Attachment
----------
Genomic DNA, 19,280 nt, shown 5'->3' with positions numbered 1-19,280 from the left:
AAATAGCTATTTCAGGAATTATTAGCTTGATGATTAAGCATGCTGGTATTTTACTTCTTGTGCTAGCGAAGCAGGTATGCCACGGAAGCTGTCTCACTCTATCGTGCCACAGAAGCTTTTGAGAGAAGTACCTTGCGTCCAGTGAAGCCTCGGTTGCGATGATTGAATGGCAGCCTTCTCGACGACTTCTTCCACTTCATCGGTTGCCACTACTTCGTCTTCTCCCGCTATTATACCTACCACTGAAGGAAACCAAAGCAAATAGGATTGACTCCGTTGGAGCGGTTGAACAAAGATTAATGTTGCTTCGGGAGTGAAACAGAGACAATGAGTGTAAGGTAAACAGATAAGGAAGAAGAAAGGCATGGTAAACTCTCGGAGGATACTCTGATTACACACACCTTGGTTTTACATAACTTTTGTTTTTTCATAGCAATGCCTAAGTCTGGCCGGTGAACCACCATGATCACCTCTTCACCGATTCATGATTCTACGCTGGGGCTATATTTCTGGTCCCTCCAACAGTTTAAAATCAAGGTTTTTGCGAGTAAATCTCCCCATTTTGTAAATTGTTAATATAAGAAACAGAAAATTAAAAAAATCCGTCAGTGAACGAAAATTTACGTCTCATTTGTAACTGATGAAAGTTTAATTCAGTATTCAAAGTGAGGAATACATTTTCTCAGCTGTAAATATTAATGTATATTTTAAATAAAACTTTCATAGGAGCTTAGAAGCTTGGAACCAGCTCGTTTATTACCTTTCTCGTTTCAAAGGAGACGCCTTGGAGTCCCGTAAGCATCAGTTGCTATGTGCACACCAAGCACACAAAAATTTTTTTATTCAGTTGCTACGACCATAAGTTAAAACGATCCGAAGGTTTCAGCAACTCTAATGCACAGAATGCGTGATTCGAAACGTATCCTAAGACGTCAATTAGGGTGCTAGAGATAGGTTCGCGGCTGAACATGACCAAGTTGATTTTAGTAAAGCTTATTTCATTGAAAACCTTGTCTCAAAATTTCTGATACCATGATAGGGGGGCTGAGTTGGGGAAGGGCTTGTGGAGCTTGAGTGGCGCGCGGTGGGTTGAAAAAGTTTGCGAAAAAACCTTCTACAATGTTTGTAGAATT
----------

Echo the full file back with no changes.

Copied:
Genomic DNA, 19,280 nt, shown 5'->3' with positions numbered 1-19,280 from the left:
AAATAGCTATTTCAGGAATTATTAGCTTGATGATTAAGCATGCTGGTATTTTACTTCTTGTGCTAGCGAAGCAGGTATGCCACGGAAGCTGTCTCACTCTATCGTGCCACAGAAGCTTTTGAGAGAAGTACCTTGCGTCCAGTGAAGCCTCGGTTGCGATGATTGAATGGCAGCCTTCTCGACGACTTCTTCCACTTCATCGGTTGCCACTACTTCGTCTTCTCCCGCTATTATACCTACCACTGAAGGAAACCAAAGCAAATAGGATTGACTCCGTTGGAGCGGTTGAACAAAGATTAATGTTGCTTCGGGAGTGAAACAGAGACAATGAGTGTAAGGTAAACAGATAAGGAAGAAGAAAGGCATGGTAAACTCTCGGAGGATACTCTGATTACACACACCTTGGTTTTACATAACTTTTGTTTTTTCATAGCAATGCCTAAGTCTGGCCGGTGAACCACCATGATCACCTCTTCACCGATTCATGATTCTACGCTGGGGCTATATTTCTGGTCCCTCCAACAGTTTAAAATCAAGGTTTTTGCGAGTAAATCTCCCCATTTTGTAAATTGTTAATATAAGAAACAGAAAATTAAAAAAATCCGTCAGTGAACGAAAATTTACGTCTCATTTGTAACTGATGAAAGTTTAATTCAGTATTCAAAGTGAGGAATACATTTTCTCAGCTGTAAATATTAATGTATATTTTAAATAAAACTTTCATAGGAGCTTAGAAGCTTGGAACCAGCTCGTTTATTACCTTTCTCGTTTCAAAGGAGACGCCTTGGAGTCCCGTAAGCATCAGTTGCTATGTGCACACCAAGCACACAAAAATTTTTTTATTCAGTTGCTACGACCATAAGTTAAAACGATCCGAAGGTTTCAGCAACTCTAATGCACAGAATGCGTGATTCGAAACGTATCCTAAGACGTCAATTAGGGTGCTAGAGATAGGTTCGCGGCTGAACATGACCAAGTTGATTTTAGTAAAGCTTATTTCATTGAAAACCTTGTCTCAAAATTTCTGATACCATGATAGGGGGGCTGAGTTGGGGAAGGGCTTGTGGAGCTTGAGTGGCGCGCGGTGGGTTGAAAAAGTTTGCGAAAAAACCTTCTACAATGTTTGTAGAATT